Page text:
The state of Texas has more intrastate natural gas pipeline miles than any other state in the U.S. at over 43,000. The Texas intrastate network has undergone a significant demand for growth over the last several years and is a result of the increased demand for pipeline capacity. It is driven by the quick expansion and development of the natural gas production in the Barnett Shale Formation. Many updates to old pipelines and new ones are being built as a result. However, these figures do not even include oil and other similar industrial pipelines.
No matter what the scenario, whenever a pipeline ruptures and causes damage to any person or people, an experienced attorney should be contacted immediately in order to ensure the workers and their families are not stuck with the financial burden. This is also true for anyone in the vicinity of the explosion who was injured.
Accidental Causes of Baytown Pipeline Ruptures
Pipeline ruptures, and explosions on some occasions, can occur in a variety of ways. Pipelines are ruptured in many instances by a third party striking or impacting the pipeline. This often comes to be due to negligent activity above ground. As an example, a contractor digging near the pipeline who is unaware of the pipeline’s presence may accidentally rupture it. At other times, pipeline ruptures can occur when an automobile or heavy truck makes contact with a portion of the above ground piping. In either case, intention is not the issue. When there is a pipeline rupture that causes serious injuries or death, the guilty parties can and should be held responsible.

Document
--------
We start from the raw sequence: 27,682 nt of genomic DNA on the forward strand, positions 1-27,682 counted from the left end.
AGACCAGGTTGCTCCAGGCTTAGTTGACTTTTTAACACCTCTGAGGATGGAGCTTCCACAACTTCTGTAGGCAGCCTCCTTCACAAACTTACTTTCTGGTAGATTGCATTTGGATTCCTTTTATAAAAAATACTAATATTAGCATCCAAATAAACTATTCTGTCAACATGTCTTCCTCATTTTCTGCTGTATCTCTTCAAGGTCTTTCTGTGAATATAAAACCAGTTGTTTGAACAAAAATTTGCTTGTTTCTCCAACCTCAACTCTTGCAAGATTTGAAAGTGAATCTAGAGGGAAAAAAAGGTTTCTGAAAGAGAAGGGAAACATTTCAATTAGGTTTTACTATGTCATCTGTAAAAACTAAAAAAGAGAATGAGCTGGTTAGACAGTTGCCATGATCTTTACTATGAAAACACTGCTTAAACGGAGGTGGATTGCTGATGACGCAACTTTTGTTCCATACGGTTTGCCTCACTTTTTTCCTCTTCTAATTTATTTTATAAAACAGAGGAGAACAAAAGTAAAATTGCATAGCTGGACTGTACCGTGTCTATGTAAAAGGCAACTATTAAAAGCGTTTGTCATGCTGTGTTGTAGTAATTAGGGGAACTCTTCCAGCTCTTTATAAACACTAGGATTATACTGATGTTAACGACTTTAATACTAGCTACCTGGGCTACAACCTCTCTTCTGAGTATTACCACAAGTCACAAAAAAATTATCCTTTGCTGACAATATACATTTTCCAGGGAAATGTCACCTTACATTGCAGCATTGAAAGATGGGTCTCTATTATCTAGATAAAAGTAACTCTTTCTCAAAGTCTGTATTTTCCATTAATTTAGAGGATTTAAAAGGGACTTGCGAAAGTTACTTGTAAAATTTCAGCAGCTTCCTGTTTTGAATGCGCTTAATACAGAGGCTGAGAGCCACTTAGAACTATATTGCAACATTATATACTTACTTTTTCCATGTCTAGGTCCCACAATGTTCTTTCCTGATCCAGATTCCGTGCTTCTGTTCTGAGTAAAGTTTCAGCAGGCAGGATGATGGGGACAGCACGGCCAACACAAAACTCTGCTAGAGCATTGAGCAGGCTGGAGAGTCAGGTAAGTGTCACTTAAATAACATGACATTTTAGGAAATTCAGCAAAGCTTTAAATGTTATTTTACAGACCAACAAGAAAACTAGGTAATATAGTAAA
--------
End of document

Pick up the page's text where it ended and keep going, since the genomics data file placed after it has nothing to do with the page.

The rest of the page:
Other Causes of Baytown Pipeline Ruptures
Another common cause of pipeline ruptures in Baytown is poor maintenance by the employer. With many pipelines in advanced stages of aging, it has become a huge problem in the United States – especially in the last 5 to 10 years. Many of these systems are over 50 years old and still contain a variety of explosive gases inside. Unfortunately, many of these aging systems have not been repaired or properly maintained yet still remain in operation. Structural damage and deterioration in pipelines may not be visually obvious because the corrosion is internal or is limited to underground segments of the pipeline. As its walls break down, cracks or ruptures can form, making it an extremely dangerous scenario. This is especially true when the pipeline carries highly explosive petrochemical products. These petrochemical products are pressurized in order to move it through the system. The thinning walls of pipelines then succumb to the pressures and cause the line to rupture. Some of these ruptures are leaks or fissures, while others can literally be explosions that can damage property and injure people for miles around.